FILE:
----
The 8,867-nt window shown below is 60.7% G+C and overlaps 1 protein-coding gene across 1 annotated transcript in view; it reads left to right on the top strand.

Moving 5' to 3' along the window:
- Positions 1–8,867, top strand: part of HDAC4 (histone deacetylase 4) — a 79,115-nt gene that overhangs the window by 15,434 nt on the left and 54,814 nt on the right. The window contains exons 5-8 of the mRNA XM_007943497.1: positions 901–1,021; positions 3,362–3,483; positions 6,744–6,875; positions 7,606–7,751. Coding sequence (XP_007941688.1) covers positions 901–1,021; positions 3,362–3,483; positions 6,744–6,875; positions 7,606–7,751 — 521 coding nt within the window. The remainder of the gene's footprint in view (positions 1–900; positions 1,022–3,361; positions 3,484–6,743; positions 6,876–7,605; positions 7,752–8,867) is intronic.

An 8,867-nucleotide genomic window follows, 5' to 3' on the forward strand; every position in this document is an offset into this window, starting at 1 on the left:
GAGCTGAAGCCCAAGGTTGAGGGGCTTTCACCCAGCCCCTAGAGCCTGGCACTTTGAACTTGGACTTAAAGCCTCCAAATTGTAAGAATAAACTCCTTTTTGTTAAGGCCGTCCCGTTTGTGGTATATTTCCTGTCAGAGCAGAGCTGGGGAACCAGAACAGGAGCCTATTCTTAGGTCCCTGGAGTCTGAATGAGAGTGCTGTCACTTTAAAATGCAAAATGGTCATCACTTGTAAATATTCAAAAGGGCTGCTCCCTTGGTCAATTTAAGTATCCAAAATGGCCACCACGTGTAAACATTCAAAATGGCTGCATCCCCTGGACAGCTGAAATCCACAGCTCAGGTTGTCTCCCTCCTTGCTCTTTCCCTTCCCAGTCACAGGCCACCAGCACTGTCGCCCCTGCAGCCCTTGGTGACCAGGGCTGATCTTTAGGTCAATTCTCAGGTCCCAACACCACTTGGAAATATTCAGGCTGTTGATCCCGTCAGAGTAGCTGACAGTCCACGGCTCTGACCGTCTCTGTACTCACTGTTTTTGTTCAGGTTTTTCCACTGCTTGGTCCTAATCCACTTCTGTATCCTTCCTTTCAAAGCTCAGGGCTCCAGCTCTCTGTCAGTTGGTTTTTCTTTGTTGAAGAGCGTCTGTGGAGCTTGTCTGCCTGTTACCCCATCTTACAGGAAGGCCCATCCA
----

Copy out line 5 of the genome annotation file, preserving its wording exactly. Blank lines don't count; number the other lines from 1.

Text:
GAGCTGAAGCCCAAGGTTGAGGGGCTTTCACCCAGCCCCTAGAGCCTGGCACTTTGAACTTGGACTTAAAGCCTCCAAATTGTAAGAATAAACTCCTTTTTGTTAAGGCCGTCCCGTTTGTGGTATATTTCCTGTCAGAGCAGAGCTGGGGAACCAGAACAGGAGCCTATTCTTAGGTCCCTGGAGTCTGAATGAGAGTGCTGTCACTTTAAAATGCAAAATGGTCATCACTTGTAAATATTCAAAAGGGCTGCTCCCTTGGTCAATTTAAGTATCCAAAATGGCCACCACGTGTAAACATTCAAAATGGCTGCATCCCCTGGACAGCTGAAATCCACAGCTCAGGTTGTCTCCCTCCTTGCTCTTTCCCTTCCCAGTCACAGGCCACCAGCACTGTCGCCCCTGCAGCCCTTGGTGACCAGGGCTGATCTTTAGGTCAATTCTCAGGTCCCAACACCACTTGGAAATATTCAGGCTGTTGATCCCGTCAGAGTAGCTGACAGTCCACGGCTCTGACCGTCTCTGTACTCACTGTTTTTGTTCAGGTTTTTCCACTGCTTGGTCCTAATCCACTTCTGTATCCTTCCTTTCAAAGCTCAGGGCTCCAGCTCTCTGTCAGTTGGTTTTTCTTTGTTGAAGAGCGTCTGTGGAGCTTGTCTGCCTGTTACCCCATCTTACAGGAAGGCCCATCCA